___, 454 S.E.2d 87, 94 (1994). Moreover, this Court has complete authority to determine how the West Virginia Rules of Evidence shall be construed pursuant to its constitutional rule-making authority. See W. Va. Const. art. VIII, § 3 (which states, in relevant part, that the Supreme Court of Appeals of West Virginia "shall have power to promulgate rules for all cases and proceedings, civil and criminal, for all of the courts of the State relating to writs, warrants, process practice and procedure, which shall have the force and effect of law."). See also Mayhorn, ___ W. Va. at ___, 454 S.E.2d at 94; Teter v. Old Colony Co., 190 W. Va. 711, 724-26, 441 S.E.2d 728, 741-42 (1994) and syl. pt. 1, Bennett v. Warner, 179 W. Va. 742, 372 S.E.2d 920 (1988). Therefore, W. Va. Code, 57-2-1 [1981] does not affect our analysis of W. Va. R. Evid. 901.


Footnote: 6 U. S. Const. amend. XIV, § 1 states, in relevant part, that no State shall "deprive any person of life, liberty, or property, without due process of law[.]"

        W. Va. Const. art. III, § 14 states:

            Trials of crimes, and misdemeanors, unless herein otherwise provided, shall be by a jury of twelve men, public, without unreasonable delay, and in the county where the alleged offence was committed, unless upon petition of the accused, and for good cause shown, it is removed to some other county. In all such trials, the accused shall be fully and plainly informed of the character and cause of the accusation, and be confronted with the witness against him, and shall have the assistance of counsel, and a reasonable time to prepare for his defence; and there shall be awarded to him compulsory process for obtaining witnesses in his favor.


Footnote: 7 W. Va. R. Evid. 401 states: "'Relevant evidence' means evidence having any tendency to make the existence of any fact that is of consequence to the determination of the action more probable or less probable than it would be without the evidence." W. Va. R. Evid. 402 states: "All relevant evidence is admissible, except as otherwise provided by the Constitution of the United States, by the Constitution of the State of West Virginia, by these rules, or by other rules adopted by the Supreme Court of Appeals. Evidence which is not relevant is not admissible."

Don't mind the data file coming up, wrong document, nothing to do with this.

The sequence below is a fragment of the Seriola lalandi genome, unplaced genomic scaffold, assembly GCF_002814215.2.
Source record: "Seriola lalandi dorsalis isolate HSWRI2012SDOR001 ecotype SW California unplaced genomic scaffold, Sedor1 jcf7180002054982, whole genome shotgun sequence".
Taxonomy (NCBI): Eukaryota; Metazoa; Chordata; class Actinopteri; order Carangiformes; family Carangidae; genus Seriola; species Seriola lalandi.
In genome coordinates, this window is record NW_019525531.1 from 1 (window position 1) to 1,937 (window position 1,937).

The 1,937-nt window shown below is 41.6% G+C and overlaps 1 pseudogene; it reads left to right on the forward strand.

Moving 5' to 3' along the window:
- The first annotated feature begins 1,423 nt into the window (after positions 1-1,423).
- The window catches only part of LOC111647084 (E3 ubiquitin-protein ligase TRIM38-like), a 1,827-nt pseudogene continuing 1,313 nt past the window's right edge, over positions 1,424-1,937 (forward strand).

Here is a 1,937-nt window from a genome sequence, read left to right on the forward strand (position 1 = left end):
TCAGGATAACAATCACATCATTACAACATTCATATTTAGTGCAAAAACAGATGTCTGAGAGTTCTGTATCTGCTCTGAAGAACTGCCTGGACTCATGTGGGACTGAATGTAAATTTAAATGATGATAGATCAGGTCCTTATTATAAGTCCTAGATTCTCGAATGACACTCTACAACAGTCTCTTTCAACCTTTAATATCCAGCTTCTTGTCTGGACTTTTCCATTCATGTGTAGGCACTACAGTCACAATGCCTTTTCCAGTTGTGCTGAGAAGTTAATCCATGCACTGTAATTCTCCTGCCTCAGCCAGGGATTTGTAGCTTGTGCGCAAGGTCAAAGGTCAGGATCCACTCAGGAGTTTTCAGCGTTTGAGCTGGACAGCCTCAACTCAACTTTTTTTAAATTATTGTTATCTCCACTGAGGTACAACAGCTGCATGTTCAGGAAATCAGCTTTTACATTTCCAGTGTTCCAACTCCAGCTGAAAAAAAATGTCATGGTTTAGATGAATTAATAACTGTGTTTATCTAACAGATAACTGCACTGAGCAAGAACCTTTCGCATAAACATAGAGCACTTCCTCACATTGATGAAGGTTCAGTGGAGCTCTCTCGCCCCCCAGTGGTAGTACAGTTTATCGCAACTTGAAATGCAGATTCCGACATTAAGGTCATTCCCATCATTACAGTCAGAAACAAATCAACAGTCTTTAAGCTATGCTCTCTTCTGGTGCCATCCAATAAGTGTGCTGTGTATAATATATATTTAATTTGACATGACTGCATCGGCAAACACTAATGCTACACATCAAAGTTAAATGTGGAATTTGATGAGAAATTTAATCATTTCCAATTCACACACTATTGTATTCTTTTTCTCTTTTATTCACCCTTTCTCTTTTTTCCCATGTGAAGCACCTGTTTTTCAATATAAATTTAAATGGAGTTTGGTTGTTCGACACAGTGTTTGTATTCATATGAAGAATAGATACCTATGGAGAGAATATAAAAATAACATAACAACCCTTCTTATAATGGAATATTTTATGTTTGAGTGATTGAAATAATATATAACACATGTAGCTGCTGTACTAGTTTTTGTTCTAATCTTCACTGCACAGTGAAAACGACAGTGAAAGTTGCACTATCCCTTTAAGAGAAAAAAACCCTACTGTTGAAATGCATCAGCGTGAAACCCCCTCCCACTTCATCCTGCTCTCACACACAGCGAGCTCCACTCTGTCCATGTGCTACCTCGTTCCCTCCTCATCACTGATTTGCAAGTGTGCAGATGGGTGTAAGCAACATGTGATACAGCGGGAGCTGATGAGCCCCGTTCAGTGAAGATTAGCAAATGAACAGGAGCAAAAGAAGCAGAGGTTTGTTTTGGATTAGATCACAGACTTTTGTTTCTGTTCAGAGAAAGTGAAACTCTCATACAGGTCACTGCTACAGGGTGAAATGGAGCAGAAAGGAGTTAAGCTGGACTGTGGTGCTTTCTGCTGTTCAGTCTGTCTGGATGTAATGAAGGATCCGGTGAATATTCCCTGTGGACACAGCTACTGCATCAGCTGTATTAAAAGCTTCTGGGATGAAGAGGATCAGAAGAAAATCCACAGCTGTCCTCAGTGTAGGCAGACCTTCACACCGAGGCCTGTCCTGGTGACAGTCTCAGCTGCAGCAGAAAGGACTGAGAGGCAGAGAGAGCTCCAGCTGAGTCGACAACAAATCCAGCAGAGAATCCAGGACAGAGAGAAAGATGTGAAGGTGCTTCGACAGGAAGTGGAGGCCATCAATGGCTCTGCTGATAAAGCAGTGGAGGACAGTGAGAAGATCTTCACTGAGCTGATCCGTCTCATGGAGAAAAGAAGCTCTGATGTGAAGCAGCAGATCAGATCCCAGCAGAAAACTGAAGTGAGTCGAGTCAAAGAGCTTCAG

Footnote: 8 The trial judge, in the case before us, did not explicitly state which rule of evidence he was relying upon when excluding appellant's handwriting sample.
Footnote: 9 We note that W. Va. R. Evid. 804(b)(3) does recognize a statement against penal interest as being an exception to the hearsay rule.
Footnote: 10 The results may have been different had the appellant moved to admit her handwriting samples without testifying. The United States Court of Appeals of the Seventh Circuit acknowledged that Chambers, supra, and Green, supra, held "that states
must permit defendants to introduce reliable third-party confessions when direct evidence is unavailable." Gacy v. Welborn, 994 F.2d 305, 316 (7th Cir. 1993), cert. denied, ___ U. S. ___, 114 S. Ct. 269, 126 L. Ed. 2d 220. However, the Seventh Circuit stated the following when it declined to apply Chambers, supra, or Green, supra, in the case before it:

        No court has extended [Chambers and Green] to require a state to admit defendants' own out of court words. A defendant is available to himself as a witness. Nothing in the Constitution gives an accused the privilege of proffering, through hearsay, his self-serving statements while denying the state access to the rest of the story that could be got at by cross-examination.

Id. (emphasis provided). The case before us is distinguishable from Gacy in that the State could cross-examine the appellant.